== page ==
Early Governmental Research and Promotion of Silver Carp and Bighead Carp Culture in the United States

Monday, September 9, 2013: 4:20 PM
Miller (Statehouse Convention Center)
Mike Freeze , Keo Fish Farm, Inc., Keo, AR
Anita Kelly , Aquaculture/Fisheries, University of Arkansas-Pine Bluff, Pine Bluff, AR
Carole Engle , Aquaculture and Fisheries, University of Arkansas at Pine Bluff, Pine Bluff, AR
Mike Armstrong , Fisheries, Arkansas Game & Fish Commission, Little Rock, AR
Andrew Mitchell , Aquaculture, University of Arkansas at Pine Bluff, Pine Bluff, AR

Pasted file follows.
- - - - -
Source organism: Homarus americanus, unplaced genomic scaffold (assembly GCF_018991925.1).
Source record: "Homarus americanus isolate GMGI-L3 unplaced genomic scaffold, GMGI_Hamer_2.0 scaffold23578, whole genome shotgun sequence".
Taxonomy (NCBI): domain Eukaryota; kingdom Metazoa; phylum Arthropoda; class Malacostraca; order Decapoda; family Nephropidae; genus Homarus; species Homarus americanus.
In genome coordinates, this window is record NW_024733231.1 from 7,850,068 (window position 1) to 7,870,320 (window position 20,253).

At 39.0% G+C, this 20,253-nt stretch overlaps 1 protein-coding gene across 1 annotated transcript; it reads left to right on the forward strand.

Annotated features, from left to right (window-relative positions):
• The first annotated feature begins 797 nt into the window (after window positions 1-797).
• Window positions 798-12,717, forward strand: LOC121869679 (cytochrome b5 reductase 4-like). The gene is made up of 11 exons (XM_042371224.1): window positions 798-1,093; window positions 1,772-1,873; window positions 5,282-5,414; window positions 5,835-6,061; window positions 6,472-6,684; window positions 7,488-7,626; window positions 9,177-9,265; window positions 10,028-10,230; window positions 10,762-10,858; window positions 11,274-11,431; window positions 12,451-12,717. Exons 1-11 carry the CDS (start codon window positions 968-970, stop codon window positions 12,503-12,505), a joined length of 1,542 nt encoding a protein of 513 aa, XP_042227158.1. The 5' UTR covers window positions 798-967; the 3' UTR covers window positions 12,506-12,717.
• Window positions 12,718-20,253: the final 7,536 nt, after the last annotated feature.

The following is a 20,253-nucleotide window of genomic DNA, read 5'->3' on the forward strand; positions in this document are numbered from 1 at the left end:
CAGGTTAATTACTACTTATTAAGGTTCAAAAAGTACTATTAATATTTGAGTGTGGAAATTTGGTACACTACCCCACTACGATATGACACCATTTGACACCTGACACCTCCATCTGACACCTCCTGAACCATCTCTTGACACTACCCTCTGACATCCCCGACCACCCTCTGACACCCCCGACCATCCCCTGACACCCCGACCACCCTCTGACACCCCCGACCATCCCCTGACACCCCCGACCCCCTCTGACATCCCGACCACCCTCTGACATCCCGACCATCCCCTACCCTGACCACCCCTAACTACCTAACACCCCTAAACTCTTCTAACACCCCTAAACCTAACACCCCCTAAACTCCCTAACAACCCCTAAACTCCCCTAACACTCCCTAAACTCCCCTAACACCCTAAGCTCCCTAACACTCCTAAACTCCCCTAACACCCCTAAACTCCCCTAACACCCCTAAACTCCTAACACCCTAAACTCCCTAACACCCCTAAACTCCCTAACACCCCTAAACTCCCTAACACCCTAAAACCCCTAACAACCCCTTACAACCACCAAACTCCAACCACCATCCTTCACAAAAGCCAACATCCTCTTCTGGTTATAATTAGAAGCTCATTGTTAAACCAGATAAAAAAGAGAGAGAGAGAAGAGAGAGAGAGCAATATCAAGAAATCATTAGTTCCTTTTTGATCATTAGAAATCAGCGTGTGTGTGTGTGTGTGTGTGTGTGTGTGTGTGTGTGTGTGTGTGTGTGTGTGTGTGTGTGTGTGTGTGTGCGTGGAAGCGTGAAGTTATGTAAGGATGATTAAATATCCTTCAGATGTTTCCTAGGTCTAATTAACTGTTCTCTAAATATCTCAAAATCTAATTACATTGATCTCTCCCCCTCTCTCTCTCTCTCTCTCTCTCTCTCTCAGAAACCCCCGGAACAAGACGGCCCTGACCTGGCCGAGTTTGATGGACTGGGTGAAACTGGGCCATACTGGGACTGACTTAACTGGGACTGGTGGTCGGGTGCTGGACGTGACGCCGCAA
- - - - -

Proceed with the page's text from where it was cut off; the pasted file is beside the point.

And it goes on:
Silver and bighead carp, two of the most cultured fish in the world, arrived in the United States in 1973 during an era when biological control agents were being touted as alternatives to the widespread use of chemicals in the environment. Over the next quarter of a century, many federal agencies including the Environmental Protection Agency, the National Biological Service, the National Marine Fisheries Service, the Tennessee Valley Authority, the U.S. Bureau of Reclaimation, and the U.S. Fish and Wildlife Service funded and/or conducted research on the use of one or both of these fish as biological control agents and/or as a food product. Additionally, numerous state natural resource agencies and universities such as the Arkansas Game and Fish Commission, the Arkansas State Pollution Control and Ecology Commission, Auburn University, Clemson University, the Illinois Natural History Survey, Mississippi State University, South Carolina Wildlife and Marine Resources Department, the University of Arkansas at Pine Bluff, and the University of Florida funded and/or conducted research with these fish as well. Unfortunately, it is believed that silver carp and bighead carp escaped from some of these many research sites. These public-sector agencies were successful in encouraging the development of a commercial bighead carp food fish industry in the 1980s and 1990s primarily in Alabama, Arkansas, Illinois, Mississippi and Missouri. They were not successful in creating a market for the silver carp and the private culture of silver carp remained an extremely small (one farm) industry supported by governmental purchases. Because of the injurious listing of these two species, the bighead carp industry is a remnant of its former size and there are no silver carp on a private aquaculture facility anywhere in the United States.